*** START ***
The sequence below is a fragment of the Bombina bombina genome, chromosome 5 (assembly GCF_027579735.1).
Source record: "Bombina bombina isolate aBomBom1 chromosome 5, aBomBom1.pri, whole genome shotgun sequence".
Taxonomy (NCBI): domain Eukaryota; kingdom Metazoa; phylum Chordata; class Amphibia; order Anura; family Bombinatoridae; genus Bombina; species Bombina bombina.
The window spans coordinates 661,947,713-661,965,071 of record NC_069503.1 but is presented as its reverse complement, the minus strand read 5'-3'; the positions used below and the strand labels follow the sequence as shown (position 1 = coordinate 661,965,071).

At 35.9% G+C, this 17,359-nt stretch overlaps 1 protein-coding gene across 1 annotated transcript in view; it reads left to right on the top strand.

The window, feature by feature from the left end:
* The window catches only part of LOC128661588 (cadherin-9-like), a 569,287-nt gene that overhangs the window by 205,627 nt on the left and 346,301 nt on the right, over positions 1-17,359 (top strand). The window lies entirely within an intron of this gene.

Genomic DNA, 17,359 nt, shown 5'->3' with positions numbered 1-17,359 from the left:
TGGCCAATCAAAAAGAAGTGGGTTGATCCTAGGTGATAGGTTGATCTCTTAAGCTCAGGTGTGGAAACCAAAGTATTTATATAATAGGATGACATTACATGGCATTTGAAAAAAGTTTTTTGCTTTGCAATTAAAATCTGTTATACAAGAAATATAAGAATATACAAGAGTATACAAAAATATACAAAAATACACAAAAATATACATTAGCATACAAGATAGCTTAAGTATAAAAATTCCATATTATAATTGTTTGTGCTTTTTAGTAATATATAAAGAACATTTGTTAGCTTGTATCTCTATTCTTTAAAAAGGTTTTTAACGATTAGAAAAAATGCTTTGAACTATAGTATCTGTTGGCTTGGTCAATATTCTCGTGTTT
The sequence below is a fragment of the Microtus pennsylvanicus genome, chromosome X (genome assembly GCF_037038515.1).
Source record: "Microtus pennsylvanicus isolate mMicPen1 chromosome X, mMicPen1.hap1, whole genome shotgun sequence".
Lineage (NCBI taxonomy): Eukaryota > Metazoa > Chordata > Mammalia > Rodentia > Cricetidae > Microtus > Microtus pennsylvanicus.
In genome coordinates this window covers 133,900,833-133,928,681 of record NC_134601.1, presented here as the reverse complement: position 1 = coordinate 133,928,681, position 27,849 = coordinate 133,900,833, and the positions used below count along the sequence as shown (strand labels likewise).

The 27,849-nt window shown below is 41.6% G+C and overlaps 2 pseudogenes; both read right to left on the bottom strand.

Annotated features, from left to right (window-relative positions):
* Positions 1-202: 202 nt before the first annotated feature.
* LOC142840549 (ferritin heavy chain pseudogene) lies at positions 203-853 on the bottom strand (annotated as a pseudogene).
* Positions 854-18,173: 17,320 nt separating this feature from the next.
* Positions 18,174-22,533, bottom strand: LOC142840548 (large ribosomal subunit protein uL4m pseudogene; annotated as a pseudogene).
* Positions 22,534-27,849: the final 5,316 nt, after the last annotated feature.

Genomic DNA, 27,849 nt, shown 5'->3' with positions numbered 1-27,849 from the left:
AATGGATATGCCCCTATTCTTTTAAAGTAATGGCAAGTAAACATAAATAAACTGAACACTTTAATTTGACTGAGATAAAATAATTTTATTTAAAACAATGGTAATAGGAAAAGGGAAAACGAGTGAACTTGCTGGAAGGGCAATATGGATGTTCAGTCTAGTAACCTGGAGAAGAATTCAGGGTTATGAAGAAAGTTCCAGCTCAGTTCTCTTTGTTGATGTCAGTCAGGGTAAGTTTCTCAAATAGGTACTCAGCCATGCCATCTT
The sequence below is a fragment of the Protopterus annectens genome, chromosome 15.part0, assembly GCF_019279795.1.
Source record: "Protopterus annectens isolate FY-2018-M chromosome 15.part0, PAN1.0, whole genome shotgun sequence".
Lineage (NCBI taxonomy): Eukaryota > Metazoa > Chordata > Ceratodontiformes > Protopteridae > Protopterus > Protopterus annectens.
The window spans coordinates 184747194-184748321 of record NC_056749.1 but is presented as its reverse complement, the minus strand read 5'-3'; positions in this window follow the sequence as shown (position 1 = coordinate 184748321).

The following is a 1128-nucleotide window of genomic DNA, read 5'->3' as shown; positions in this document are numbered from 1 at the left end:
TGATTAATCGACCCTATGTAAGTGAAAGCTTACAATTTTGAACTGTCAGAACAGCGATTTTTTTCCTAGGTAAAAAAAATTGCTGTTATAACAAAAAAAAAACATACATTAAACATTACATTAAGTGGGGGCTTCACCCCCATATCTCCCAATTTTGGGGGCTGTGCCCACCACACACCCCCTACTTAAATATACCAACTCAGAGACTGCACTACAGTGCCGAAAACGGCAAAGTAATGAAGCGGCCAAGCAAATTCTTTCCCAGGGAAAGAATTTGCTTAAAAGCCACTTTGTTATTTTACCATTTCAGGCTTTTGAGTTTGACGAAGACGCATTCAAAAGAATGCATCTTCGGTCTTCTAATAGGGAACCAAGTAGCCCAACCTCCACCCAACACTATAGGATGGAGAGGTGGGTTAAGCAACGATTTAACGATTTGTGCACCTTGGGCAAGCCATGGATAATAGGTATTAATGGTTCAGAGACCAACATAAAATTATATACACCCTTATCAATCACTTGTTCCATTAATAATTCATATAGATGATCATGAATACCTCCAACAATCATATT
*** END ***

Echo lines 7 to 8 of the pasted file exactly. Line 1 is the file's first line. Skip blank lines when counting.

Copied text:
* The window catches only part of LOC128661588 (cadherin-9-like), a 569,287-nt gene that overhangs the window by 205,627 nt on the left and 346,301 nt on the right, over positions 1-17,359 (top strand). The window lies entirely within an intron of this gene.

Genomic DNA, 17,359 nt, shown 5'->3' with positions numbered 1-17,359 from the left: